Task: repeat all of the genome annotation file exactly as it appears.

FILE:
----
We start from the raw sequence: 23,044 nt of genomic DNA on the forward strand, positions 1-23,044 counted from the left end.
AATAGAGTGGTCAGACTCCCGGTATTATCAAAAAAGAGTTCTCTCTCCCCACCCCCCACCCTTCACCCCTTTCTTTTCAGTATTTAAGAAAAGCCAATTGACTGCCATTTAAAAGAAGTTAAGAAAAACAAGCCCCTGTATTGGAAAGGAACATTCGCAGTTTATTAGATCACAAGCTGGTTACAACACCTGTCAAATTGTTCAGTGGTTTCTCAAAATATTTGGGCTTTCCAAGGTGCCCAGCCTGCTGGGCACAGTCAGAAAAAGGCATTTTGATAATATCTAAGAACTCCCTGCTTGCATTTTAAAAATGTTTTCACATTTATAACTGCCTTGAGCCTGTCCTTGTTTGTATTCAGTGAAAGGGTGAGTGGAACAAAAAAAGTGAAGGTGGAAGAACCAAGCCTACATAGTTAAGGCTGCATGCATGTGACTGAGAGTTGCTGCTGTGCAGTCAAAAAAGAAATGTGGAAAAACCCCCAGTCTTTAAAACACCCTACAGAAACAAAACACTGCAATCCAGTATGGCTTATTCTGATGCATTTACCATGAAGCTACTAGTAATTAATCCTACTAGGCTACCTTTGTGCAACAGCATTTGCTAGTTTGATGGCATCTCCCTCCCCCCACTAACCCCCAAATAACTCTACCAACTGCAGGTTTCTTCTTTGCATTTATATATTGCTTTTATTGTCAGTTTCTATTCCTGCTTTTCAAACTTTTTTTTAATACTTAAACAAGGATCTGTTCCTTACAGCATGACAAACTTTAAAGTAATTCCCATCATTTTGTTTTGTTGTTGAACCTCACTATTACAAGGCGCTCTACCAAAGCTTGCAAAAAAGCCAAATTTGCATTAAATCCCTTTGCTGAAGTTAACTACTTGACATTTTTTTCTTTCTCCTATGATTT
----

We start from the raw sequence: 23,044 nt of genomic DNA on the forward strand, positions 1-23,044 counted from the left end.
AATAGAGTGGTCAGACTCCCGGTATTATCAAAAAAGAGTTCTCTCTCCCCACCCCCCACCCTTCACCCCTTTCTTTTCAGTATTTAAGAAAAGCCAATTGACTGCCATTTAAAAGAAGTTAAGAAAAACAAGCCCCTGTATTGGAAAGGAACATTCGCAGTTTATTAGATCACAAGCTGGTTACAACACCTGTCAAATTGTTCAGTGGTTTCTCAAAATATTTGGGCTTTCCAAGGTGCCCAGCCTGCTGGGCACAGTCAGAAAAAGGCATTTTGATAATATCTAAGAACTCCCTGCTTGCATTTTAAAAATGTTTTCACATTTATAACTGCCTTGAGCCTGTCCTTGTTTGTATTCAGTGAAAGGGTGAGTGGAACAAAAAAAGTGAAGGTGGAAGAACCAAGCCTACATAGTTAAGGCTGCATGCATGTGACTGAGAGTTGCTGCTGTGCAGTCAAAAAAGAAATGTGGAAAAACCCCCAGTCTTTAAAACACCCTACAGAAACAAAACACTGCAATCCAGTATGGCTTATTCTGATGCATTTACCATGAAGCTACTAGTAATTAATCCTACTAGGCTACCTTTGTGCAACAGCATTTGCTAGTTTGATGGCATCTCCCTCCCCCCACTAACCCCCAAATAACTCTACCAACTGCAGGTTTCTTCTTTGCATTTATATATTGCTTTTATTGTCAGTTTCTATTCCTGCTTTTCAAACTTTTTTTTAATACTTAAACAAGGATCTGTTCCTTACAGCATGACAAACTTTAAAGTAATTCCCATCATTTTGTTTTGTTGTTGAACCTCACTATTACAAGGCGCTCTACCAAAGCTTGCAAAAAAGCCAAATTTGCATTAAATCCCTTTGCTGAAGTTAACTACTTGACATTTTTTTCTTTCTCCTATGATTT